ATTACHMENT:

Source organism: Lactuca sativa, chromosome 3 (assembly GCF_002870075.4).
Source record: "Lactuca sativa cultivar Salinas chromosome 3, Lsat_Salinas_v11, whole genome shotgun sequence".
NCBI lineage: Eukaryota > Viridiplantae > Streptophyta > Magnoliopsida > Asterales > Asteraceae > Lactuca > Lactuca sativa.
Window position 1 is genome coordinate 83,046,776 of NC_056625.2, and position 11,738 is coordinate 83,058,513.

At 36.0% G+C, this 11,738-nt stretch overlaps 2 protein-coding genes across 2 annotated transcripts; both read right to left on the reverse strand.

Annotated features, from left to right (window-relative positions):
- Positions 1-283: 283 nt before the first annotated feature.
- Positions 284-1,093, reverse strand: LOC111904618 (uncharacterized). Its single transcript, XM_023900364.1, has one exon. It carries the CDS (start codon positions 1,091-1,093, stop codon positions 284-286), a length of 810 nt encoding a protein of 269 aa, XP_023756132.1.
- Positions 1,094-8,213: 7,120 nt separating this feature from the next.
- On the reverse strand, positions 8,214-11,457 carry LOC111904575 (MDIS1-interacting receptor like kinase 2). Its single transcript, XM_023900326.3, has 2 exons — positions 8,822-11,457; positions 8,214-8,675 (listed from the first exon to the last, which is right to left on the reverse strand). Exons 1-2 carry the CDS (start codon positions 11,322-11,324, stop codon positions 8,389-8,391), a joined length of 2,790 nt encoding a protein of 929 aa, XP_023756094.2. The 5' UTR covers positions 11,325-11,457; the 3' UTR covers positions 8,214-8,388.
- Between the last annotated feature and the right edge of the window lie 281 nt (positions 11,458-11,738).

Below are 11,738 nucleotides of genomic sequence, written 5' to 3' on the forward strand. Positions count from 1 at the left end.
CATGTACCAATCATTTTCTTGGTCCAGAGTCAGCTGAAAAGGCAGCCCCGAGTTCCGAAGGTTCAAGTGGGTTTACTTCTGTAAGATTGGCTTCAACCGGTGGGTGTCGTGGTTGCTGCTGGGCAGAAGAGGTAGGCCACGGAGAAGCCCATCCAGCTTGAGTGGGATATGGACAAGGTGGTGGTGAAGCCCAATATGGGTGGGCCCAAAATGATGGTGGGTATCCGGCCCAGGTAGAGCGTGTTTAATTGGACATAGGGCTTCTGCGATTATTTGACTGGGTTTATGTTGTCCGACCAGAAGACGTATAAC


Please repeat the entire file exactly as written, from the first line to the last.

Source organism: Lactuca sativa, chromosome 3 (assembly GCF_002870075.4).
Source record: "Lactuca sativa cultivar Salinas chromosome 3, Lsat_Salinas_v11, whole genome shotgun sequence".
NCBI lineage: Eukaryota > Viridiplantae > Streptophyta > Magnoliopsida > Asterales > Asteraceae > Lactuca > Lactuca sativa.
Window position 1 is genome coordinate 83,046,776 of NC_056625.2, and position 11,738 is coordinate 83,058,513.

At 36.0% G+C, this 11,738-nt stretch overlaps 2 protein-coding genes across 2 annotated transcripts; both read right to left on the reverse strand.

Annotated features, from left to right (window-relative positions):
- Positions 1-283: 283 nt before the first annotated feature.
- Positions 284-1,093, reverse strand: LOC111904618 (uncharacterized). Its single transcript, XM_023900364.1, has one exon. It carries the CDS (start codon positions 1,091-1,093, stop codon positions 284-286), a length of 810 nt encoding a protein of 269 aa, XP_023756132.1.
- Positions 1,094-8,213: 7,120 nt separating this feature from the next.
- On the reverse strand, positions 8,214-11,457 carry LOC111904575 (MDIS1-interacting receptor like kinase 2). Its single transcript, XM_023900326.3, has 2 exons — positions 8,822-11,457; positions 8,214-8,675 (listed from the first exon to the last, which is right to left on the reverse strand). Exons 1-2 carry the CDS (start codon positions 11,322-11,324, stop codon positions 8,389-8,391), a joined length of 2,790 nt encoding a protein of 929 aa, XP_023756094.2. The 5' UTR covers positions 11,325-11,457; the 3' UTR covers positions 8,214-8,388.
- Between the last annotated feature and the right edge of the window lie 281 nt (positions 11,458-11,738).

Below are 11,738 nucleotides of genomic sequence, written 5' to 3' on the forward strand. Positions count from 1 at the left end.
CATGTACCAATCATTTTCTTGGTCCAGAGTCAGCTGAAAAGGCAGCCCCGAGTTCCGAAGGTTCAAGTGGGTTTACTTCTGTAAGATTGGCTTCAACCGGTGGGTGTCGTGGTTGCTGCTGGGCAGAAGAGGTAGGCCACGGAGAAGCCCATCCAGCTTGAGTGGGATATGGACAAGGTGGTGGTGAAGCCCAATATGGGTGGGCCCAAAATGATGGTGGGTATCCGGCCCAGGTAGAGCGTGTTTAATTGGACATAGGGCTTCTGCGATTATTTGACTGGGTTTATGTTGTCCGACCAGAAGACGTATAAC